Professor Alan Robock is a Professor II (Distinguished Professor) of climatology in the Department of Environmental Sciences at Rutgers University and the associate director of its Center for Environmental Prediction. He has published more than 250 articles on his research in the area of climate change, including more than 150 peer-reviewed papers. His areas of expertise include the effects of climate change on human activities, detection and attribution of human effects on the climate system, regional atmosphere-hydrology modeling, soil moisture variations, geo-engineering, climatic effects of nuclear weapons and the effects of volcanic eruptions on climate. He serves as President of the Atmospheric Sciences Section of the American Geophysical Union and Chair-Elect of the Atmospheric and Hydrospheric Sciences Section of the American Association for the Advancement of Science.
Dr. Philip Rasch, Laboratory Fellow at the Pacific Northwest National Laboratory, is an internationally respected scientist in climate modeling and atmospheric chemistry. He has served as a senior scientist in the Climate and Global Dynamics Division at the National Center for Atmospheric Research where he focused on understanding the connections between clouds, chemistry, and climate of the Earth system. He co-chairs the Atmospheric Model Working Group of the Community Climate System Model project. He has served in editorial positions for international journals and on advisory panels for the National Science Foundation, the U.S. Department of Energy, and NASA. Dr. Rasch was a contributing author for significant scientific assessments for NASA, the World Meteorological Organization, and the International Panel on Climate Change (IPCC).
Professor Nigel Roulet, James McGill Research Professor of Biogeosciences, Department of Geography, Associate Professor, McGill School of Environment, is currently the Group Chair for grants and scholarship programs in environmental science for the Natural Sciences and Engineering Research Council and is one of 11 scientific advisors for the Government of Ontario's Far North Act that is to preserve the biodiversity and climate regulation function of more than 250,000 square kilometres of the Boreal Forest biome. His research interests focus on the interaction of ecosystem hydrology, climatology, and ecology of the temperate, boreal, and Arctic ecosystems. He was a lead scientist in the Fluxnet-Canada and Canadian Carbon Project research networks and co-principal investigator of the Canadian Global Coupled Climate Carbon Model (CGC3M) network. Nigel has participated in the last three scientific assessments of climate change with the Intergovernmental Panel on Climate Change (IPCC). Prof. Roulet was the Director of the Centre for Climate and Global Change Research at McGill University from 1996 until 2002, and Director of the McGill School of Environment from 2003 to 2008.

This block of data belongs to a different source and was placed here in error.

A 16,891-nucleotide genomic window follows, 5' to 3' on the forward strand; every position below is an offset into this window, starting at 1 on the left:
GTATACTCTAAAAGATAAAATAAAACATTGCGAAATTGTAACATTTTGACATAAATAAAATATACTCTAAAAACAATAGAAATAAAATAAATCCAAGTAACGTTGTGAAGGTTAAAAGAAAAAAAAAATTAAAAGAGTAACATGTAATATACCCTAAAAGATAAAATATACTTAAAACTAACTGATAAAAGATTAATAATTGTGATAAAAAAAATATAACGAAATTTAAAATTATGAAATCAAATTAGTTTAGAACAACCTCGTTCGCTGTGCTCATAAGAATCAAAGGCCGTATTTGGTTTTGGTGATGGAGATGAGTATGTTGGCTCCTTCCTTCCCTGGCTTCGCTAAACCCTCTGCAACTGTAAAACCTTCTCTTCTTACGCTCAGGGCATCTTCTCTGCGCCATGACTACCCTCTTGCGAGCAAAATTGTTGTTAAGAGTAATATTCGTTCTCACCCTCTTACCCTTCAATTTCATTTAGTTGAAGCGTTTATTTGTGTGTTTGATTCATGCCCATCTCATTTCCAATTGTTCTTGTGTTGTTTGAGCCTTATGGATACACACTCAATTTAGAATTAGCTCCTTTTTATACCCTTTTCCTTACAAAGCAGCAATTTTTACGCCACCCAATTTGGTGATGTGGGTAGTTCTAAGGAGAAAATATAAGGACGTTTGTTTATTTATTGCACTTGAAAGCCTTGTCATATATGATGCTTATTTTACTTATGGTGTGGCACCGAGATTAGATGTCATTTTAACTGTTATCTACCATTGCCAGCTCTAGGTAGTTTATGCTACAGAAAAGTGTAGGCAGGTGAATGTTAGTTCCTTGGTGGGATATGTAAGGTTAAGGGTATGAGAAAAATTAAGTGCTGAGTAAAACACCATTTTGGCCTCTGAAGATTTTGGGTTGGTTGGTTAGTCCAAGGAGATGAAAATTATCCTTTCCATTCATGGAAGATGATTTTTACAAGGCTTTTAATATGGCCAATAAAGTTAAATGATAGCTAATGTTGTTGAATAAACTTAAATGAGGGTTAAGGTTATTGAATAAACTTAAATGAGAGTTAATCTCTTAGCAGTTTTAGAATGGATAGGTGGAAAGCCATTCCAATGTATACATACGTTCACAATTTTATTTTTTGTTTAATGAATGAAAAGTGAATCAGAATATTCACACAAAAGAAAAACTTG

The annual Lorne Trottier Public Science Symposium is supported by the Trottier Family Foundation. Lorne M. Trottier, co-founder of Matrox Electronic Systems Ltd., funded the symposium as the realization of his vision of a "public forum to inform, inspire debate and raise public awareness on contemporary issues confronting society." Dr. Trottier and the Trottier Family Foundation have been extremely generous McGill University benefactors over the years. The Lorne M. Trottier Building, dedicated in 2004, was the product of a $10-million gift to the university. In 2006, that was followed by a second generous donation of $12 million to establish the Lorne Trottier Chair in Astrophysics and Cosmology in the Faculty of Science, the Lorne Trottier Chair in Aerospace Engineering in the Faculty of Engineering, and associated fellowships for graduate students in both faculties.
The symposium will be available via delayed webcast. Discussion will be in English and simultaneous translation to French will be provided. Seating is limited.
|Contact: Allison Flynn|